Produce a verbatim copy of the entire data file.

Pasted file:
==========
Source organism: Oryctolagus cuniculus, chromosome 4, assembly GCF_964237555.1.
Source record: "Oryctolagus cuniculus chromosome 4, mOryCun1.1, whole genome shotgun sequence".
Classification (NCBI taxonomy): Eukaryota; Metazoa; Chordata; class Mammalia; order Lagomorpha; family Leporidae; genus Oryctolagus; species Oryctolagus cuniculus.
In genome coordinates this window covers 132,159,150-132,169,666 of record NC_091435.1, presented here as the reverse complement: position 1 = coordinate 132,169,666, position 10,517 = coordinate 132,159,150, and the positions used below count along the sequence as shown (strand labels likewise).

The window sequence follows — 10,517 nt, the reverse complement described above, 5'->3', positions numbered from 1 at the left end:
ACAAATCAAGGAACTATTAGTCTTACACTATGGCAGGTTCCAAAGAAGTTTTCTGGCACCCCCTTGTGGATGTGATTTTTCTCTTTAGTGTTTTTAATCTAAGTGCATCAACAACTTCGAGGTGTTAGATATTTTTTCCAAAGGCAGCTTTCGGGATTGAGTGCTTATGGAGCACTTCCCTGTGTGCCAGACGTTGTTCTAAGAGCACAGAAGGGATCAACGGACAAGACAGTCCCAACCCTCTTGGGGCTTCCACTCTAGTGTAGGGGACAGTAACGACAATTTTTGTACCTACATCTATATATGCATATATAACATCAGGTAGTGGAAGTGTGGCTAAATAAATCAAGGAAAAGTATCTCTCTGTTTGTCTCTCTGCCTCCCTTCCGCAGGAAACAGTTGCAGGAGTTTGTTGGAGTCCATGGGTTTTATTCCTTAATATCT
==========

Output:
Source organism: Oryctolagus cuniculus, chromosome 4, assembly GCF_964237555.1.
Source record: "Oryctolagus cuniculus chromosome 4, mOryCun1.1, whole genome shotgun sequence".
Classification (NCBI taxonomy): Eukaryota; Metazoa; Chordata; class Mammalia; order Lagomorpha; family Leporidae; genus Oryctolagus; species Oryctolagus cuniculus.
In genome coordinates this window covers 132,159,150-132,169,666 of record NC_091435.1, presented here as the reverse complement: position 1 = coordinate 132,169,666, position 10,517 = coordinate 132,159,150, and the positions used below count along the sequence as shown (strand labels likewise).

The window sequence follows — 10,517 nt, the reverse complement described above, 5'->3', positions numbered from 1 at the left end:
ACAAATCAAGGAACTATTAGTCTTACACTATGGCAGGTTCCAAAGAAGTTTTCTGGCACCCCCTTGTGGATGTGATTTTTCTCTTTAGTGTTTTTAATCTAAGTGCATCAACAACTTCGAGGTGTTAGATATTTTTTCCAAAGGCAGCTTTCGGGATTGAGTGCTTATGGAGCACTTCCCTGTGTGCCAGACGTTGTTCTAAGAGCACAGAAGGGATCAACGGACAAGACAGTCCCAACCCTCTTGGGGCTTCCACTCTAGTGTAGGGGACAGTAACGACAATTTTTGTACCTACATCTATATATGCATATATAACATCAGGTAGTGGAAGTGTGGCTAAATAAATCAAGGAAAAGTATCTCTCTGTTTGTCTCTCTGCCTCCCTTCCGCAGGAAACAGTTGCAGGAGTTTGTTGGAGTCCATGGGTTTTATTCCTTAATATCT